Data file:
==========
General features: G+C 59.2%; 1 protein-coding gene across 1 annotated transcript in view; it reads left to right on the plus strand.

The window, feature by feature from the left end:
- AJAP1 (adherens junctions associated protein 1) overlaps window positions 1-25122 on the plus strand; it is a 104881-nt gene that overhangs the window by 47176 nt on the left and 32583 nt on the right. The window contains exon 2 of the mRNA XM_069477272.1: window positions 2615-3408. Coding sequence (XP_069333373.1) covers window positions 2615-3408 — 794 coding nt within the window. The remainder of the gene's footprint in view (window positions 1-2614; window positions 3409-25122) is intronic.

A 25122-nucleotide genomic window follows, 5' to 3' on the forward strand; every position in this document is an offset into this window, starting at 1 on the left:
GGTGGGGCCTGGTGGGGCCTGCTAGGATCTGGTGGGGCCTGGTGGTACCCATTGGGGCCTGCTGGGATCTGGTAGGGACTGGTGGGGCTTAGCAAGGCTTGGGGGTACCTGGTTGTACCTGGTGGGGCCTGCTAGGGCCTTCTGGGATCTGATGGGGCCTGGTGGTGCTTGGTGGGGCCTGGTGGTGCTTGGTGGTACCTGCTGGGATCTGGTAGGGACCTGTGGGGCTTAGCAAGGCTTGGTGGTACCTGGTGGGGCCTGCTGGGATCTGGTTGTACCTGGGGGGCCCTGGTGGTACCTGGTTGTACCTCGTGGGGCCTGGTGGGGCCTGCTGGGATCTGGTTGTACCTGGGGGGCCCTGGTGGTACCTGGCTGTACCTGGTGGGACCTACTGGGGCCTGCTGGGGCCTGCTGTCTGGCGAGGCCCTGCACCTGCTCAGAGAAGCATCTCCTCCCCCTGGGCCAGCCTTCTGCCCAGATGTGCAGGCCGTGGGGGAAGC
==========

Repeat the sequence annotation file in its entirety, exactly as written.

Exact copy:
General features: G+C 59.2%; 1 protein-coding gene across 1 annotated transcript in view; it reads left to right on the plus strand.

The window, feature by feature from the left end:
- AJAP1 (adherens junctions associated protein 1) overlaps window positions 1-25122 on the plus strand; it is a 104881-nt gene that overhangs the window by 47176 nt on the left and 32583 nt on the right. The window contains exon 2 of the mRNA XM_069477272.1: window positions 2615-3408. Coding sequence (XP_069333373.1) covers window positions 2615-3408 — 794 coding nt within the window. The remainder of the gene's footprint in view (window positions 1-2614; window positions 3409-25122) is intronic.

A 25122-nucleotide genomic window follows, 5' to 3' on the forward strand; every position in this document is an offset into this window, starting at 1 on the left:
GGTGGGGCCTGGTGGGGCCTGCTAGGATCTGGTGGGGCCTGGTGGTACCCATTGGGGCCTGCTGGGATCTGGTAGGGACTGGTGGGGCTTAGCAAGGCTTGGGGGTACCTGGTTGTACCTGGTGGGGCCTGCTAGGGCCTTCTGGGATCTGATGGGGCCTGGTGGTGCTTGGTGGGGCCTGGTGGTGCTTGGTGGTACCTGCTGGGATCTGGTAGGGACCTGTGGGGCTTAGCAAGGCTTGGTGGTACCTGGTGGGGCCTGCTGGGATCTGGTTGTACCTGGGGGGCCCTGGTGGTACCTGGTTGTACCTCGTGGGGCCTGGTGGGGCCTGCTGGGATCTGGTTGTACCTGGGGGGCCCTGGTGGTACCTGGCTGTACCTGGTGGGACCTACTGGGGCCTGCTGGGGCCTGCTGTCTGGCGAGGCCCTGCACCTGCTCAGAGAAGCATCTCCTCCCCCTGGGCCAGCCTTCTGCCCAGATGTGCAGGCCGTGGGGGAAGC